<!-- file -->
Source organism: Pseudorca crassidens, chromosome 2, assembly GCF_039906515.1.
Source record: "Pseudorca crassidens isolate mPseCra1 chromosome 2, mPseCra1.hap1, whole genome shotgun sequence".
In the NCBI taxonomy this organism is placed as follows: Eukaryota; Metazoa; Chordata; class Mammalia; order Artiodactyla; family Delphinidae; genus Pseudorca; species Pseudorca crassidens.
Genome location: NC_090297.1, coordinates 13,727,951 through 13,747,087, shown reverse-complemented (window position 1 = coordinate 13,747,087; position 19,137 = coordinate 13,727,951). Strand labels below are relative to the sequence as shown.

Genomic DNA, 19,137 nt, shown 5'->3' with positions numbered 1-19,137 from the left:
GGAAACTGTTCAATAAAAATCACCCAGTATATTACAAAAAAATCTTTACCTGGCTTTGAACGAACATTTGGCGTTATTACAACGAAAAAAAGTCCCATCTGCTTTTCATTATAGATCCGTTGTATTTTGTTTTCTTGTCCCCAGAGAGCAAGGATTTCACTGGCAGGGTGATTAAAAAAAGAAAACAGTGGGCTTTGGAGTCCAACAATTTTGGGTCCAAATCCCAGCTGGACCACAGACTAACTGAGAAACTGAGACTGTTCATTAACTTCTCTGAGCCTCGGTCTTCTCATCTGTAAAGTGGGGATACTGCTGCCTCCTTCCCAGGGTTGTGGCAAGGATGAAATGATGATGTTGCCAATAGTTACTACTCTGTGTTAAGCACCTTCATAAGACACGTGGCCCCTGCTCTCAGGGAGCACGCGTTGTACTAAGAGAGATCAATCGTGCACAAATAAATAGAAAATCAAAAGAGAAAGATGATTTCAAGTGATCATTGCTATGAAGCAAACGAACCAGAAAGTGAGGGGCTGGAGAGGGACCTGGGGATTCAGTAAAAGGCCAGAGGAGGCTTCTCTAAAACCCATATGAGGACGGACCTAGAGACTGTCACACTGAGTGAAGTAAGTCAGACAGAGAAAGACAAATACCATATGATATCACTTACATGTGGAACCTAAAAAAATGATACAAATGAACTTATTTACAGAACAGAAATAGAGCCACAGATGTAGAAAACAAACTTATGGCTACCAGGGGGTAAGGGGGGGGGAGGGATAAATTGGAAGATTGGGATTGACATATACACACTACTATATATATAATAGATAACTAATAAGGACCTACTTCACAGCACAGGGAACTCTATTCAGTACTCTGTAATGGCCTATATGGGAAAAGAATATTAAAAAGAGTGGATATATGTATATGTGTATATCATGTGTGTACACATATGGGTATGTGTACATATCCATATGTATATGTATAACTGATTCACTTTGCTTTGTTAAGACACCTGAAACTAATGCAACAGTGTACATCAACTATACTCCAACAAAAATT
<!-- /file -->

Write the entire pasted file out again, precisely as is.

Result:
Source organism: Pseudorca crassidens, chromosome 2, assembly GCF_039906515.1.
Source record: "Pseudorca crassidens isolate mPseCra1 chromosome 2, mPseCra1.hap1, whole genome shotgun sequence".
In the NCBI taxonomy this organism is placed as follows: Eukaryota; Metazoa; Chordata; class Mammalia; order Artiodactyla; family Delphinidae; genus Pseudorca; species Pseudorca crassidens.
Genome location: NC_090297.1, coordinates 13,727,951 through 13,747,087, shown reverse-complemented (window position 1 = coordinate 13,747,087; position 19,137 = coordinate 13,727,951). Strand labels below are relative to the sequence as shown.

Genomic DNA, 19,137 nt, shown 5'->3' with positions numbered 1-19,137 from the left:
GGAAACTGTTCAATAAAAATCACCCAGTATATTACAAAAAAATCTTTACCTGGCTTTGAACGAACATTTGGCGTTATTACAACGAAAAAAAGTCCCATCTGCTTTTCATTATAGATCCGTTGTATTTTGTTTTCTTGTCCCCAGAGAGCAAGGATTTCACTGGCAGGGTGATTAAAAAAAGAAAACAGTGGGCTTTGGAGTCCAACAATTTTGGGTCCAAATCCCAGCTGGACCACAGACTAACTGAGAAACTGAGACTGTTCATTAACTTCTCTGAGCCTCGGTCTTCTCATCTGTAAAGTGGGGATACTGCTGCCTCCTTCCCAGGGTTGTGGCAAGGATGAAATGATGATGTTGCCAATAGTTACTACTCTGTGTTAAGCACCTTCATAAGACACGTGGCCCCTGCTCTCAGGGAGCACGCGTTGTACTAAGAGAGATCAATCGTGCACAAATAAATAGAAAATCAAAAGAGAAAGATGATTTCAAGTGATCATTGCTATGAAGCAAACGAACCAGAAAGTGAGGGGCTGGAGAGGGACCTGGGGATTCAGTAAAAGGCCAGAGGAGGCTTCTCTAAAACCCATATGAGGACGGACCTAGAGACTGTCACACTGAGTGAAGTAAGTCAGACAGAGAAAGACAAATACCATATGATATCACTTACATGTGGAACCTAAAAAAATGATACAAATGAACTTATTTACAGAACAGAAATAGAGCCACAGATGTAGAAAACAAACTTATGGCTACCAGGGGGTAAGGGGGGGGGAGGGATAAATTGGAAGATTGGGATTGACATATACACACTACTATATATATAATAGATAACTAATAAGGACCTACTTCACAGCACAGGGAACTCTATTCAGTACTCTGTAATGGCCTATATGGGAAAAGAATATTAAAAAGAGTGGATATATGTATATGTGTATATCATGTGTGTACACATATGGGTATGTGTACATATCCATATGTATATGTATAACTGATTCACTTTGCTTTGTTAAGACACCTGAAACTAATGCAACAGTGTACATCAACTATACTCCAACAAAAATT